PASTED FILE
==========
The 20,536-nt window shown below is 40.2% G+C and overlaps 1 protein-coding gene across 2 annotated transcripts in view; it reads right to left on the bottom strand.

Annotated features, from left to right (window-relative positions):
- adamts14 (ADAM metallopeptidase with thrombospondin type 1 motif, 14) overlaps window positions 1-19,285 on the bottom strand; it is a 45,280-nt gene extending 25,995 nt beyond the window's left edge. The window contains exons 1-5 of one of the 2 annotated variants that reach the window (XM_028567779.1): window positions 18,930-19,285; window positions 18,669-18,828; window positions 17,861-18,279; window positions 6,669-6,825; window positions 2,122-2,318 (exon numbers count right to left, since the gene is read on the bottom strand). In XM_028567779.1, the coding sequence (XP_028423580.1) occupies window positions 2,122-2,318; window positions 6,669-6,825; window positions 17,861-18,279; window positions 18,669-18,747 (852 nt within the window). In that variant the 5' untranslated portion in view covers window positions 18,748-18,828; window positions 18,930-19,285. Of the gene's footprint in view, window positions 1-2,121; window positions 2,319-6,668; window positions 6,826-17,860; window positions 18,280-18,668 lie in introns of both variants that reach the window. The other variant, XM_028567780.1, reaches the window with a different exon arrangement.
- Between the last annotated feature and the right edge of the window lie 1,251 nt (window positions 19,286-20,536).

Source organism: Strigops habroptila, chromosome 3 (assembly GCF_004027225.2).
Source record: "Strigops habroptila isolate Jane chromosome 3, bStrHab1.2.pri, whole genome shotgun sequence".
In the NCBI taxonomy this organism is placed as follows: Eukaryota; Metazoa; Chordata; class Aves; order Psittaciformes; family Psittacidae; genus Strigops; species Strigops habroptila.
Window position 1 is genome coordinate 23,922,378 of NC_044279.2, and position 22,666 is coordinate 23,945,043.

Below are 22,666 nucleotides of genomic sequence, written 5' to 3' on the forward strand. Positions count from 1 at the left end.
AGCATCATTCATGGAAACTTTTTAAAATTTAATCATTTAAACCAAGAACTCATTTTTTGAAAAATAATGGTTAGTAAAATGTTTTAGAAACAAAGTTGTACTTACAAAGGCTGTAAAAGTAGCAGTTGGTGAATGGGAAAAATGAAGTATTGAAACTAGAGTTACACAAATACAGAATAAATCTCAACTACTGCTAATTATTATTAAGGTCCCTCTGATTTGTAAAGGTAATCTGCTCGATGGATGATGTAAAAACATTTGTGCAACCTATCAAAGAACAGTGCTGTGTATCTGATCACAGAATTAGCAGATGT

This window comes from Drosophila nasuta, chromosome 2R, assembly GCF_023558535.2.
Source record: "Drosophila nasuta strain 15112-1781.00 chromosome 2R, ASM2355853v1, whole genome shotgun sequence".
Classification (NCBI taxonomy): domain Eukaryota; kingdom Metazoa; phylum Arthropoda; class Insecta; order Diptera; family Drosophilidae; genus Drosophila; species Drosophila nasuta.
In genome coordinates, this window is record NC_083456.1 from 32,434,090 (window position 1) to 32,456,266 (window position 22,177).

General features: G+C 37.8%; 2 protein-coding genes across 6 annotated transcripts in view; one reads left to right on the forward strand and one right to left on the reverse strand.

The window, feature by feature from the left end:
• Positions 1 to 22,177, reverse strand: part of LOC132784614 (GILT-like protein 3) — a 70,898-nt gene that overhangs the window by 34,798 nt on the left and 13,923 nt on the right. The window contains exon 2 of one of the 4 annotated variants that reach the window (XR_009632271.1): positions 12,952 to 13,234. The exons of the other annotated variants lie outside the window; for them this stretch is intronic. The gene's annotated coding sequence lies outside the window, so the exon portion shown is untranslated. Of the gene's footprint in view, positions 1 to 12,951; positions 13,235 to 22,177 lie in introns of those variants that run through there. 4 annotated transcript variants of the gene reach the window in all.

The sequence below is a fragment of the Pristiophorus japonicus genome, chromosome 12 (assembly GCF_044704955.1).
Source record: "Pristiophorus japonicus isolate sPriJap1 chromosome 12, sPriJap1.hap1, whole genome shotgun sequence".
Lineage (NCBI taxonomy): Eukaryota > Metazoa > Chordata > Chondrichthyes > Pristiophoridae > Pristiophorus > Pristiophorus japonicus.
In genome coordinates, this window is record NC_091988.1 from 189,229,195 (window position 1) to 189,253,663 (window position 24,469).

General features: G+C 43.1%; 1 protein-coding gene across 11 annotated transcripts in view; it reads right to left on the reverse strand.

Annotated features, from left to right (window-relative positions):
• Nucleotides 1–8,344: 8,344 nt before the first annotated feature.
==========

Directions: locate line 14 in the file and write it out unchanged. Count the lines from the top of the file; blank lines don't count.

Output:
In genome coordinates, this window is record NC_083456.1 from 32,434,090 (window position 1) to 32,456,266 (window position 22,177).